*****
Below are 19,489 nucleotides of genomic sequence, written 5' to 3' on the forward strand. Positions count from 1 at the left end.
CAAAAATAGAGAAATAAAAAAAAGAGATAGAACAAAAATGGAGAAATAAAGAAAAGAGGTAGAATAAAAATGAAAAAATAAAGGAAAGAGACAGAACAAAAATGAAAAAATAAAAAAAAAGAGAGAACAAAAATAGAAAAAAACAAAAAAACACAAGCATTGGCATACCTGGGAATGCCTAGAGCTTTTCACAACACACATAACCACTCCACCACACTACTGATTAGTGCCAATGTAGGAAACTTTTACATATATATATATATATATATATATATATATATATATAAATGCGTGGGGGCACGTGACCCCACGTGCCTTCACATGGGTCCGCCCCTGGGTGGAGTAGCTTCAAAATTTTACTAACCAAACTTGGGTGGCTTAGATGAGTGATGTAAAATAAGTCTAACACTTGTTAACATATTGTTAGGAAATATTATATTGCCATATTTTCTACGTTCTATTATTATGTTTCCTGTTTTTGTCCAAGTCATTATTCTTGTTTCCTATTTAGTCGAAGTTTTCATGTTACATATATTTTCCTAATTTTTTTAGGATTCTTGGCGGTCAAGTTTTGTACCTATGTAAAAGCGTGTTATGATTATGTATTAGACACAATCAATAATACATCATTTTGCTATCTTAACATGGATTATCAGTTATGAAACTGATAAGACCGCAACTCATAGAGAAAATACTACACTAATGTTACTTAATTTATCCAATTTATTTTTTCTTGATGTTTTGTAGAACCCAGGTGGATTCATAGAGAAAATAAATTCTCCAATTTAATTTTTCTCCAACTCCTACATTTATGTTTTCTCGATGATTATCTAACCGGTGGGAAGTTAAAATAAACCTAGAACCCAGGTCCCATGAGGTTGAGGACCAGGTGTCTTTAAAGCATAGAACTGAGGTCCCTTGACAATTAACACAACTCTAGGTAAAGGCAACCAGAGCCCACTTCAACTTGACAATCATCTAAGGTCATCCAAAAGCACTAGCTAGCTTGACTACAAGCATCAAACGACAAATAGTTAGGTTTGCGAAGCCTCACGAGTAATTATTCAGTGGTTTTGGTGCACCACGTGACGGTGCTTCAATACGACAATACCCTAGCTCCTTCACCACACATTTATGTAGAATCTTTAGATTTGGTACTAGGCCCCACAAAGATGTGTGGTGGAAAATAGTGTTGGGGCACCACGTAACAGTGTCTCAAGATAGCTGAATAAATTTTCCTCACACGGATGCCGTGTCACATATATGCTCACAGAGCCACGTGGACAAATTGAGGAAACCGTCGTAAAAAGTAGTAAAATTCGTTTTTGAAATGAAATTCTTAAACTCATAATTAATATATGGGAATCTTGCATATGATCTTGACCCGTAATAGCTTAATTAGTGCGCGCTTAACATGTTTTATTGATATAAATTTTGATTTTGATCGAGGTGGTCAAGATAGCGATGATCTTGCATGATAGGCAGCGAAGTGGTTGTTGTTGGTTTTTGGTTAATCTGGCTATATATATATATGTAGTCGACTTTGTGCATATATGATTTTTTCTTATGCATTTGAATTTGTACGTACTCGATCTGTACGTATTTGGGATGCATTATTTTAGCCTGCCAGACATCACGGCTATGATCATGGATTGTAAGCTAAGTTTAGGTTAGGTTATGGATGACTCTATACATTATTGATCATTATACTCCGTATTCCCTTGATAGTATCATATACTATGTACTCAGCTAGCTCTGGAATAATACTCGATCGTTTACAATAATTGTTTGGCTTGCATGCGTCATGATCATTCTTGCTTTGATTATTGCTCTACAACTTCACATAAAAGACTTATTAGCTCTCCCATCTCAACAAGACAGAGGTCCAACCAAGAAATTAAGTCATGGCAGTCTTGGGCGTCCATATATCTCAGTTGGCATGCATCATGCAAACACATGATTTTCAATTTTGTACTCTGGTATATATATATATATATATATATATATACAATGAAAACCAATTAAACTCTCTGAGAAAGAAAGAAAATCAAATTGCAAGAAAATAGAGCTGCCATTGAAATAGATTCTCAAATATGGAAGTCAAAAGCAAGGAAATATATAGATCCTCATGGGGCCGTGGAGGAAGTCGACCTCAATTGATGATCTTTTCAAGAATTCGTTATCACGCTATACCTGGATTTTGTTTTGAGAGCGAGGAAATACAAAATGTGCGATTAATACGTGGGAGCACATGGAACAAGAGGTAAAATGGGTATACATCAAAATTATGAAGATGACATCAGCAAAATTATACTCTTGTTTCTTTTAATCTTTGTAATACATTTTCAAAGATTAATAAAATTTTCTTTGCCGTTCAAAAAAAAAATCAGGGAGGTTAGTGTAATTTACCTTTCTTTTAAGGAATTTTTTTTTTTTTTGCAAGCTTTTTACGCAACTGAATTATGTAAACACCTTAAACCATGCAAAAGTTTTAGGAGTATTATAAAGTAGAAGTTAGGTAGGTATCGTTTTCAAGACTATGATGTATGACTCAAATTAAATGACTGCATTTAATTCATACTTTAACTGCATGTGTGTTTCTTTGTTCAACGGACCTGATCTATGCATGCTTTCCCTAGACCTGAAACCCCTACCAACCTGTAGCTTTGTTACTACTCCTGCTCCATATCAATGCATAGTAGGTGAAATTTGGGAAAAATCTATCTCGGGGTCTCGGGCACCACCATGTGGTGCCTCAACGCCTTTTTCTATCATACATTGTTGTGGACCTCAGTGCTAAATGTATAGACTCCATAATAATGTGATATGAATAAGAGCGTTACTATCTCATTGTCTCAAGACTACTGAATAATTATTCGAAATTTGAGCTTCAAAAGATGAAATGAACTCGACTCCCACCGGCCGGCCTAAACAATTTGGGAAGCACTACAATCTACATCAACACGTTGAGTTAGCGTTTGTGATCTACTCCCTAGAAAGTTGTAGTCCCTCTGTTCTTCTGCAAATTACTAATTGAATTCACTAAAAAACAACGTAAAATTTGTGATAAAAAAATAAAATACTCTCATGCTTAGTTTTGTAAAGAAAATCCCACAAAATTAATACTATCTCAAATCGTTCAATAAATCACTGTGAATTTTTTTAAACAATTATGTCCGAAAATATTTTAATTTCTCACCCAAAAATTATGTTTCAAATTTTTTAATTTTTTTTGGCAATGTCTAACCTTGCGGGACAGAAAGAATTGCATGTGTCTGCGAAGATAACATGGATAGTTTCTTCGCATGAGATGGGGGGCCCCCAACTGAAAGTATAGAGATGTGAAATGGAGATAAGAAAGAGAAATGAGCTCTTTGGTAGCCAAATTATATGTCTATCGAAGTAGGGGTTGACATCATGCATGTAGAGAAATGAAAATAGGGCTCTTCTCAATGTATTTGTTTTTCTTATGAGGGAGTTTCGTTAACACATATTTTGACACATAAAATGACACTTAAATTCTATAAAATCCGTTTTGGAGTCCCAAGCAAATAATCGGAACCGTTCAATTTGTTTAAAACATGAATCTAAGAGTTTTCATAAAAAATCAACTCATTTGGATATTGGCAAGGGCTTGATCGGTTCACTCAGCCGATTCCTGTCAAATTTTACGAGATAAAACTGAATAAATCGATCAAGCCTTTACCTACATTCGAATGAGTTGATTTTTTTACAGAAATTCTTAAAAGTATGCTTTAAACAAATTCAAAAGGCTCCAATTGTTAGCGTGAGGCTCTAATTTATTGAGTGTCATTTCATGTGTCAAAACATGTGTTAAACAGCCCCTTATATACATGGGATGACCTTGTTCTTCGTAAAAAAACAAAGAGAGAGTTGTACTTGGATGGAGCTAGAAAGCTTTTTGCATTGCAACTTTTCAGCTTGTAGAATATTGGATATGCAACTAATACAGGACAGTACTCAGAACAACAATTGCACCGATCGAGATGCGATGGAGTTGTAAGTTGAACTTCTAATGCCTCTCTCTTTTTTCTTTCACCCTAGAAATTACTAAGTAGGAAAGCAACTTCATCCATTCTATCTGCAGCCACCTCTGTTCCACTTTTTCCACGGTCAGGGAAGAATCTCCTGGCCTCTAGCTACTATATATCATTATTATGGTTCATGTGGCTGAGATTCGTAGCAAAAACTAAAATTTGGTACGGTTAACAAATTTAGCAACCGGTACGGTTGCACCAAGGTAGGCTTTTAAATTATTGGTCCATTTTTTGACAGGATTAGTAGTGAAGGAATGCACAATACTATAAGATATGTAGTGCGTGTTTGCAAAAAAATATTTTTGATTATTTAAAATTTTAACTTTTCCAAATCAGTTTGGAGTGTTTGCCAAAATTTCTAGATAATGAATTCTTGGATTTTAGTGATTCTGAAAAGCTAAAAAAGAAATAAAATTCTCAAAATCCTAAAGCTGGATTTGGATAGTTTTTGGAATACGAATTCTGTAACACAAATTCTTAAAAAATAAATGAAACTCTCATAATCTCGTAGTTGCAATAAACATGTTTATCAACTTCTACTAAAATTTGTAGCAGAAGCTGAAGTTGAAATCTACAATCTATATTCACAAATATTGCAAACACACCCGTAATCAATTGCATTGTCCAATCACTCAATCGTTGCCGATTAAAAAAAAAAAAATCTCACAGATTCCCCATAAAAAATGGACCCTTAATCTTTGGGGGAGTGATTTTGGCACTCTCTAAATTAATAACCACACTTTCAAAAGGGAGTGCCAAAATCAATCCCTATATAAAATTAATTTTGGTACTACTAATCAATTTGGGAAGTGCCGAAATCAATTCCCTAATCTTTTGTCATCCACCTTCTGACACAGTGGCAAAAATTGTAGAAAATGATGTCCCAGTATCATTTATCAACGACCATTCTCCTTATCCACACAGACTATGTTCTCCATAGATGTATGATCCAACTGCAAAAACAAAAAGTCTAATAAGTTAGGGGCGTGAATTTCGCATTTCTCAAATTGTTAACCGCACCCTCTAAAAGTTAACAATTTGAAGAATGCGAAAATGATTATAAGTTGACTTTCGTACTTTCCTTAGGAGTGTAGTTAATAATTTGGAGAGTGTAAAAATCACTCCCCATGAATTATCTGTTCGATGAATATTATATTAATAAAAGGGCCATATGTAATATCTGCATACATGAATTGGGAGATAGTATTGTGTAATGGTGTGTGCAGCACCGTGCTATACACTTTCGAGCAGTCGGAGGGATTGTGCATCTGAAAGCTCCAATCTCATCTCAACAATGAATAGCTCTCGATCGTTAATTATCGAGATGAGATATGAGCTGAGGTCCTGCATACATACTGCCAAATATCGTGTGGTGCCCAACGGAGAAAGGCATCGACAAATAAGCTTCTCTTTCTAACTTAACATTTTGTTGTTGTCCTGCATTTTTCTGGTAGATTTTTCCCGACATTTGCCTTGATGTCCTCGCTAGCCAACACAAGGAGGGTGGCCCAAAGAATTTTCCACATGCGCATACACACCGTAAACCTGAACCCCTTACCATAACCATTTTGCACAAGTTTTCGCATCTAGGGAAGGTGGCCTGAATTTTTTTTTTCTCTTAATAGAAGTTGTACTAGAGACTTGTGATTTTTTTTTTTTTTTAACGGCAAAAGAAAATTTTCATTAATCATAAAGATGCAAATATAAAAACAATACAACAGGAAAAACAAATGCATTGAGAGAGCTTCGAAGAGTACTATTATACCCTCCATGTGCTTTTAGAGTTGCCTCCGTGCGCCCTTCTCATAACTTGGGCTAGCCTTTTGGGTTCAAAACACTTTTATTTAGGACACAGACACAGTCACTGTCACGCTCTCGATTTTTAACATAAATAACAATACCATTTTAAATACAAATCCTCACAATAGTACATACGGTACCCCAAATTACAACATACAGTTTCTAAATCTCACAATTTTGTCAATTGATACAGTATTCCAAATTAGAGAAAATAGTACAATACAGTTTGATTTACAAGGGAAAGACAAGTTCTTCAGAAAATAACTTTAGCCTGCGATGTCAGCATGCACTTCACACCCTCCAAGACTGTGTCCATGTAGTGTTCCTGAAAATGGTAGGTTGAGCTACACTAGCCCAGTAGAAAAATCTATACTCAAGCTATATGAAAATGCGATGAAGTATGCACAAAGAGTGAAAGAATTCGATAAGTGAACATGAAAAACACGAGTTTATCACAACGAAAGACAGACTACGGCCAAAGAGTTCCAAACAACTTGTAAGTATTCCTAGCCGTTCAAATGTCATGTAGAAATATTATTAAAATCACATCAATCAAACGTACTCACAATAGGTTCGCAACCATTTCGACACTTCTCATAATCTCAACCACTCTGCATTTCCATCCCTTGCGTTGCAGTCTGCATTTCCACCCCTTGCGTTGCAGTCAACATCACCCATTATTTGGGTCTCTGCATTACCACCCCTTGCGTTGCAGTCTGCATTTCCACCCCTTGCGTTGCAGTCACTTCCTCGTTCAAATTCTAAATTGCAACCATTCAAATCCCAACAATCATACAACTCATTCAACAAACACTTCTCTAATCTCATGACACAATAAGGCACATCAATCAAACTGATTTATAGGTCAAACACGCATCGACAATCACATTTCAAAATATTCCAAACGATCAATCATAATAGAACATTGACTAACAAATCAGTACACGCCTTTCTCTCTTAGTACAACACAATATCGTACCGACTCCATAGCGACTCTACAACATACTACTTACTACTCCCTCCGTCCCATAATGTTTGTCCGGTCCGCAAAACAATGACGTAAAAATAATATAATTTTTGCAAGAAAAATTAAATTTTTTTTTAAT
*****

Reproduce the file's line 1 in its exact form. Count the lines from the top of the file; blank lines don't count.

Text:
Below are 19,489 nucleotides of genomic sequence, written 5' to 3' on the forward strand. Positions count from 1 at the left end.